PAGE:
[unisog] WindowsUpdate hole (was MS04-007/011 scanner)
chmorl at wm.edu
Wed May 5 03:31:03 GMT 2004
On 4 May 2004, Daniel Bidwell wrote:
> Does anyone have a netreg dns configuration what will let widowsupdate
> work? I would like to allow windowsupdate to work from the registration
I really don't know how netreg could be made to work with this, but I know
the general problem involved with WindowsUpdate. This is a lengthy
response :-(, but this is a complicated problem. However, I give it
because I'd LOVE to hear about anyone who has come up with a good solution
(I'm stuck right now)!
What we would like to do is somehow put users in a VLAN/subnet where
basically the only thing they could do is run WindowsUpdate. We would
scan the systems for vulnerabilities and if the systems were vulnerable,
place them in this restricted VLAN/subnet -- a "Penalty Box" of sorts.
Or by default, just simply have a Registration network for new users (as
with netreg). The only way they would get out is to somehow show that
they've run WindowsUpdate.
SUS is a good solution (putting the SUS server on the registration
network), but it does require some touching of the box at some level. In
our environment, we don't require the students to logon onto a campus
domain. We've had a number of problems with trying to enforce this -- one
being that when students leave campus with their computers, we don't want
to deal with the hassle of students trying to logon onto the domain from
across the Internet (we block those ports required for MS networking at
the edge) or trying to get updates from our SUS server (no VPN here :-).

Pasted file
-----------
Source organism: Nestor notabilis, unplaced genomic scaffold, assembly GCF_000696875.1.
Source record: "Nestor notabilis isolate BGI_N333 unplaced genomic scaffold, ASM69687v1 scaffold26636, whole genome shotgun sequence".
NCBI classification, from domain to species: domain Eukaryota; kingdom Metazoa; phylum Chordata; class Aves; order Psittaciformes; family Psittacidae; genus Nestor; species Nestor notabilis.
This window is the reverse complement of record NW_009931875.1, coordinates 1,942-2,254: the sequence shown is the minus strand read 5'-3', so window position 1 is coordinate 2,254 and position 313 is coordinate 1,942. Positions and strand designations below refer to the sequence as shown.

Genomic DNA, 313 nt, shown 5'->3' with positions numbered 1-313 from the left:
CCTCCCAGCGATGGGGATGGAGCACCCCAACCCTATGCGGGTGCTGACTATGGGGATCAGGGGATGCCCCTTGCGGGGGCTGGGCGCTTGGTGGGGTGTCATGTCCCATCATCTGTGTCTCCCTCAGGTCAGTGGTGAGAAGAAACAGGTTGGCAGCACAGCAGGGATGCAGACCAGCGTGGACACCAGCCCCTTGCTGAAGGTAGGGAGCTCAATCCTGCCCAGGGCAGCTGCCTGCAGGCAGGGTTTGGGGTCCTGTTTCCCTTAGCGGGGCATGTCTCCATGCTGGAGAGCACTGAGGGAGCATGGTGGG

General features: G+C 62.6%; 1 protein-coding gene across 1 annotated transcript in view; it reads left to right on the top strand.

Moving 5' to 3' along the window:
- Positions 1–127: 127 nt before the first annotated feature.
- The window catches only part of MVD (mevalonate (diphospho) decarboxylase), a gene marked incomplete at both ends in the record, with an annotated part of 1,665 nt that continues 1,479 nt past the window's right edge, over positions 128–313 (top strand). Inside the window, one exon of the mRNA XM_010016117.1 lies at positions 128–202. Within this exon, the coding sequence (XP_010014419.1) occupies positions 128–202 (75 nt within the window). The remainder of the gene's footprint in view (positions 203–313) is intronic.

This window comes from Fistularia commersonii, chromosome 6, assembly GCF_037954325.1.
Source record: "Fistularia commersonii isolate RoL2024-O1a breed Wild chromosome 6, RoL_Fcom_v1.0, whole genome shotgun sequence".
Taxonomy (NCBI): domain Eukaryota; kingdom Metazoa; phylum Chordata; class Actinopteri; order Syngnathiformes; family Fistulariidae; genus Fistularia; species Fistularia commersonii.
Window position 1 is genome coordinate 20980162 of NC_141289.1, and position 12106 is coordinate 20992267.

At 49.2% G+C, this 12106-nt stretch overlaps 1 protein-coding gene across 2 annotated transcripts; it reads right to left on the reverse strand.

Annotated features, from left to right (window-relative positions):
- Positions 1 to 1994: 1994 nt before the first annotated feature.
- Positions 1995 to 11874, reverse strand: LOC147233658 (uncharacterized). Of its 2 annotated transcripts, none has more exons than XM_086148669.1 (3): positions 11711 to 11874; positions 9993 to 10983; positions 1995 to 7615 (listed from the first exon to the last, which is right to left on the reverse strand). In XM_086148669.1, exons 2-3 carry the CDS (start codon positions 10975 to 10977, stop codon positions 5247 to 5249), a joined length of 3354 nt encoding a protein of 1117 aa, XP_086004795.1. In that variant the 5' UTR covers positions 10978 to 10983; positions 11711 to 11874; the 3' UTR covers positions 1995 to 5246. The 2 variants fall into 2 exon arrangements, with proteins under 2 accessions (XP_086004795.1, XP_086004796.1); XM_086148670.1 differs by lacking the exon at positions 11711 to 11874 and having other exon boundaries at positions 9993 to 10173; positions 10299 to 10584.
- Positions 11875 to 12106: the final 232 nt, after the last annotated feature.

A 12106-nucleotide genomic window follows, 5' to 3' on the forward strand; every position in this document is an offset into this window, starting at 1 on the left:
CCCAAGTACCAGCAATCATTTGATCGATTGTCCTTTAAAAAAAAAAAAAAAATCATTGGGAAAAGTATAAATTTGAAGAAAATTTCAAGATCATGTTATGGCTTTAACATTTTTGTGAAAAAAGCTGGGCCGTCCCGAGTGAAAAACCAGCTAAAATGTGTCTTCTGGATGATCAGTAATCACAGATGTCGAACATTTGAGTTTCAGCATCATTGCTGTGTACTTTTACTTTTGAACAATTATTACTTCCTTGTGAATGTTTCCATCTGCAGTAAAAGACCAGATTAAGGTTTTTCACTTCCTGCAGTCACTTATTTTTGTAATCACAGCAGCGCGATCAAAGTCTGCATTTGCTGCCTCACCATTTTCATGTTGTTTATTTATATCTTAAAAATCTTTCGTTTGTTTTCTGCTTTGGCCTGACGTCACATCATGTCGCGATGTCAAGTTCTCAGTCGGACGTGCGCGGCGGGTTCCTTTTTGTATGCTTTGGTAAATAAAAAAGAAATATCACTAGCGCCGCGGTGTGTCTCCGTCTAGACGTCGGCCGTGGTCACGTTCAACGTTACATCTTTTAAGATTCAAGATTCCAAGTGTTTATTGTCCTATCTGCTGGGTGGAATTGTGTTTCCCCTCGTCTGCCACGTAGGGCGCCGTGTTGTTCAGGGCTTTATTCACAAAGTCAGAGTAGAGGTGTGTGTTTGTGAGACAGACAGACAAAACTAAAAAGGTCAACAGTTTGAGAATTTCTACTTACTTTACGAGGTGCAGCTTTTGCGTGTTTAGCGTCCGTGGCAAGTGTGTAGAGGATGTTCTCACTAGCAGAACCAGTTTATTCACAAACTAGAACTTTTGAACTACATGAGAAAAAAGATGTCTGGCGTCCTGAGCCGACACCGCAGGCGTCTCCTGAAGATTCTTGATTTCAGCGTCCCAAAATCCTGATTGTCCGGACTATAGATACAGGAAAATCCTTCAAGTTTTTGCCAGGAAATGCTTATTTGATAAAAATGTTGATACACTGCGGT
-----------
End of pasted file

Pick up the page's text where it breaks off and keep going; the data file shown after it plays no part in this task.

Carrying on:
Like you, a solution whereby you can use something like netreg to register
MAC addresses and permit WindowsUpdate would be ideal. Make sure the
systems are fully patched before you let them on the production network
(inspecting a virus/worm laden system that just shows up on the network is
a separate issue -- still thinking through this one :-). We can probably
use IDS signatures to at least confirm if/when a system has run
Something like Perfigo or Bradford Software's Campus Manager would
probably fit the bill here, but if you are like us, we are already heavily
invested in our own home-grown network registration procedures. Right
now, we sort of do something like this with Packeteer's PacketShaper, but
I'm having a terrible time trying to get this to work consistently; i.e.
block all traffic EXCEPT WindowsUpdate.
And here's the problem: because Microsoft has who-knows how many
WindowsUpdate servers out there on the Internet through akamai (or
whatever), they play tricks with DNS so that they can rotate their
available WindowsUpdate servers around. Since the DNS resolution for the
WindowsUpdate servers is such a moving target, you have a problem with
syncing up DNS entries on your DNS server with what the clients have in
their DNS caches.
I supposed you could just hand out specific WindowsUpdate DNS responses
that override what Microsoft dynamically hands out to just keep it static
(has anyone ever tried this??).
My hesitation here is that you the run the risk of sometimes picking some
DNS static responses that eventually go dead when Microsoft takes a server
offline for maintenance, etc.
The only consistent thing with WindowsUpdate is that when it uses HTTP it
uses consistent "Host" field entries in the HTTP Requests, irregardless of
method (GET, POST, etc). Unfortunately, there is still a problem in that
some of the WindowsUpdate stuff runs over SSL, so packet inspection at
this level is lost.
Anyway, that's the problem as I see it. Does anyone have any solutions?
College of William and Mary
Information Technology - Network Engineering
Jones Hall (Room 18)
Williamsburg VA 23187
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